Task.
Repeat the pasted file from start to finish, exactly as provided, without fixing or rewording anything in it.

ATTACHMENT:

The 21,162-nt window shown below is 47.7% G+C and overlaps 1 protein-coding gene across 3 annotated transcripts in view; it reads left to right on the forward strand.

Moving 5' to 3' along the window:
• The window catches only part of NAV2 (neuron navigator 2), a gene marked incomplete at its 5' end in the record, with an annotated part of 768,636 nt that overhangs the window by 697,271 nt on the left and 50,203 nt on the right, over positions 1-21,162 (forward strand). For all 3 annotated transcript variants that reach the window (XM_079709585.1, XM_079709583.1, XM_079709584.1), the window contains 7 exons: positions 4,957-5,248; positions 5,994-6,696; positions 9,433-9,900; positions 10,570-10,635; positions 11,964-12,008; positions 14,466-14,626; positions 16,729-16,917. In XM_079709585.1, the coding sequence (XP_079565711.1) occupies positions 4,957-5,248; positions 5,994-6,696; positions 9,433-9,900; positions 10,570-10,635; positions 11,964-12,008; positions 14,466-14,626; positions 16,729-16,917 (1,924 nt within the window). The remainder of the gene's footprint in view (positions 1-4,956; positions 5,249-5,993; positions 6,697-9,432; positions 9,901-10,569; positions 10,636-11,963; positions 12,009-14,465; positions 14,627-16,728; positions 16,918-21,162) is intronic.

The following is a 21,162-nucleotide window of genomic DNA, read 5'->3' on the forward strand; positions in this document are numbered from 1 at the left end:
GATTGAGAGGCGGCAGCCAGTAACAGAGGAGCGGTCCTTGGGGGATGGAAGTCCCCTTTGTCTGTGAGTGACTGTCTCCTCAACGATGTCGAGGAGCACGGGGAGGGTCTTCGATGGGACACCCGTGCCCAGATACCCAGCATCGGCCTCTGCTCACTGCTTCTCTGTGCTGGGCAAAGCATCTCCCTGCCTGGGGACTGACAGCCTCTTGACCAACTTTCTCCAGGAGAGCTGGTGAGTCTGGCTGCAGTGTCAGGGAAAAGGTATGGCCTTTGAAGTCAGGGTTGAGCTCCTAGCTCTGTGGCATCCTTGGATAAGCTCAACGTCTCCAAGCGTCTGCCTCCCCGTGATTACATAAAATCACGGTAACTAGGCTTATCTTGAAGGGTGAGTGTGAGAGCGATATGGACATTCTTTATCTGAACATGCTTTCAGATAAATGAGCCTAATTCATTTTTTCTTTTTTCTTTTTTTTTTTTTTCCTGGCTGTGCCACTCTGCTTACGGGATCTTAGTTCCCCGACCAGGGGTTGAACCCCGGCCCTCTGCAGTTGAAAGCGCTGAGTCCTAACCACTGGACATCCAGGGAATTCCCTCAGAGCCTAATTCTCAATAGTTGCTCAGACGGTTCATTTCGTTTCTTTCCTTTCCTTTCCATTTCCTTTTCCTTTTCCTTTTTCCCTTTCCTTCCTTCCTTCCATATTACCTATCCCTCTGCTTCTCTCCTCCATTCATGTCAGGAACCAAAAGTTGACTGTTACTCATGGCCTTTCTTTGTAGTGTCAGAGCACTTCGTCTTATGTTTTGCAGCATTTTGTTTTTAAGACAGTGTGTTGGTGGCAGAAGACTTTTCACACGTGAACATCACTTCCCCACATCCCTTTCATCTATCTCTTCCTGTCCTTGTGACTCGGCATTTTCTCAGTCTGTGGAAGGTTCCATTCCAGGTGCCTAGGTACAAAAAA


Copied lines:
The 21,162-nt window shown below is 47.7% G+C and overlaps 1 protein-coding gene across 3 annotated transcripts in view; it reads left to right on the forward strand.

Moving 5' to 3' along the window:
• The window catches only part of NAV2 (neuron navigator 2), a gene marked incomplete at its 5' end in the record, with an annotated part of 768,636 nt that overhangs the window by 697,271 nt on the left and 50,203 nt on the right, over positions 1-21,162 (forward strand). For all 3 annotated transcript variants that reach the window (XM_079709585.1, XM_079709583.1, XM_079709584.1), the window contains 7 exons: positions 4,957-5,248; positions 5,994-6,696; positions 9,433-9,900; positions 10,570-10,635; positions 11,964-12,008; positions 14,466-14,626; positions 16,729-16,917. In XM_079709585.1, the coding sequence (XP_079565711.1) occupies positions 4,957-5,248; positions 5,994-6,696; positions 9,433-9,900; positions 10,570-10,635; positions 11,964-12,008; positions 14,466-14,626; positions 16,729-16,917 (1,924 nt within the window). The remainder of the gene's footprint in view (positions 1-4,956; positions 5,249-5,993; positions 6,697-9,432; positions 9,901-10,569; positions 10,636-11,963; positions 12,009-14,465; positions 14,627-16,728; positions 16,918-21,162) is intronic.

The following is a 21,162-nucleotide window of genomic DNA, read 5'->3' on the forward strand; positions in this document are numbered from 1 at the left end:
GATTGAGAGGCGGCAGCCAGTAACAGAGGAGCGGTCCTTGGGGGATGGAAGTCCCCTTTGTCTGTGAGTGACTGTCTCCTCAACGATGTCGAGGAGCACGGGGAGGGTCTTCGATGGGACACCCGTGCCCAGATACCCAGCATCGGCCTCTGCTCACTGCTTCTCTGTGCTGGGCAAAGCATCTCCCTGCCTGGGGACTGACAGCCTCTTGACCAACTTTCTCCAGGAGAGCTGGTGAGTCTGGCTGCAGTGTCAGGGAAAAGGTATGGCCTTTGAAGTCAGGGTTGAGCTCCTAGCTCTGTGGCATCCTTGGATAAGCTCAACGTCTCCAAGCGTCTGCCTCCCCGTGATTACATAAAATCACGGTAACTAGGCTTATCTTGAAGGGTGAGTGTGAGAGCGATATGGACATTCTTTATCTGAACATGCTTTCAGATAAATGAGCCTAATTCATTTTTTCTTTTTTCTTTTTTTTTTTTTTCCTGGCTGTGCCACTCTGCTTACGGGATCTTAGTTCCCCGACCAGGGGTTGAACCCCGGCCCTCTGCAGTTGAAAGCGCTGAGTCCTAACCACTGGACATCCAGGGAATTCCCTCAGAGCCTAATTCTCAATAGTTGCTCAGACGGTTCATTTCGTTTCTTTCCTTTCCTTTCCATTTCCTTTTCCTTTTCCTTTTTCCCTTTCCTTCCTTCCTTCCATATTACCTATCCCTCTGCTTCTCTCCTCCATTCATGTCAGGAACCAAAAGTTGACTGTTACTCATGGCCTTTCTTTGTAGTGTCAGAGCACTTCGTCTTATGTTTTGCAGCATTTTGTTTTTAAGACAGTGTGTTGGTGGCAGAAGACTTTTCACACGTGAACATCACTTCCCCACATCCCTTTCATCTATCTCTTCCTGTCCTTGTGACTCGGCATTTTCTCAGTCTGTGGAAGGTTCCATTCCAGGTGCCTAGGTACAAAAAA